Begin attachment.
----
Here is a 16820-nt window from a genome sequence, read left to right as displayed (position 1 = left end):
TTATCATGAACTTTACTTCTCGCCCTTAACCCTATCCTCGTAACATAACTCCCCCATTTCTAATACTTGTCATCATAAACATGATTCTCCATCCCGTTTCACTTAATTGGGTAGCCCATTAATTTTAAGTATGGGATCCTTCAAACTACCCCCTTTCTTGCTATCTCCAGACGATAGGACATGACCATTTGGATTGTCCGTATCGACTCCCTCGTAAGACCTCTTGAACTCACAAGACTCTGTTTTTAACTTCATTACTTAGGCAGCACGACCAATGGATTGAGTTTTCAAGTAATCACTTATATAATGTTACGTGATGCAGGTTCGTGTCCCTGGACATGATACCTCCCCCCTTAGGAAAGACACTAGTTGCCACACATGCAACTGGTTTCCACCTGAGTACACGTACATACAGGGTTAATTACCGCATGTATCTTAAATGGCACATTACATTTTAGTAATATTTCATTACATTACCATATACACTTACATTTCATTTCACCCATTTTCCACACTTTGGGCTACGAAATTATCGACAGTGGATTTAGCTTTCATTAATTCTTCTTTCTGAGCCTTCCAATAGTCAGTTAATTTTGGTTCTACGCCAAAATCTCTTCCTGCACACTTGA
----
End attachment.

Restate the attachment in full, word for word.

Here is a 16820-nt window from a genome sequence, read left to right as displayed (position 1 = left end):
TTATCATGAACTTTACTTCTCGCCCTTAACCCTATCCTCGTAACATAACTCCCCCATTTCTAATACTTGTCATCATAAACATGATTCTCCATCCCGTTTCACTTAATTGGGTAGCCCATTAATTTTAAGTATGGGATCCTTCAAACTACCCCCTTTCTTGCTATCTCCAGACGATAGGACATGACCATTTGGATTGTCCGTATCGACTCCCTCGTAAGACCTCTTGAACTCACAAGACTCTGTTTTTAACTTCATTACTTAGGCAGCACGACCAATGGATTGAGTTTTCAAGTAATCACTTATATAATGTTACGTGATGCAGGTTCGTGTCCCTGGACATGATACCTCCCCCCTTAGGAAAGACACTAGTTGCCACACATGCAACTGGTTTCCACCTGAGTACACGTACATACAGGGTTAATTACCGCATGTATCTTAAATGGCACATTACATTTTAGTAATATTTCATTACATTACCATATACACTTACATTTCATTTCACCCATTTTCCACACTTTGGGCTACGAAATTATCGACAGTGGATTTAGCTTTCATTAATTCTTCTTTCTGAGCCTTCCAATAGTCAGTTAATTTTGGTTCTACGCCAAAATCTCTTCCTGCACACTTGA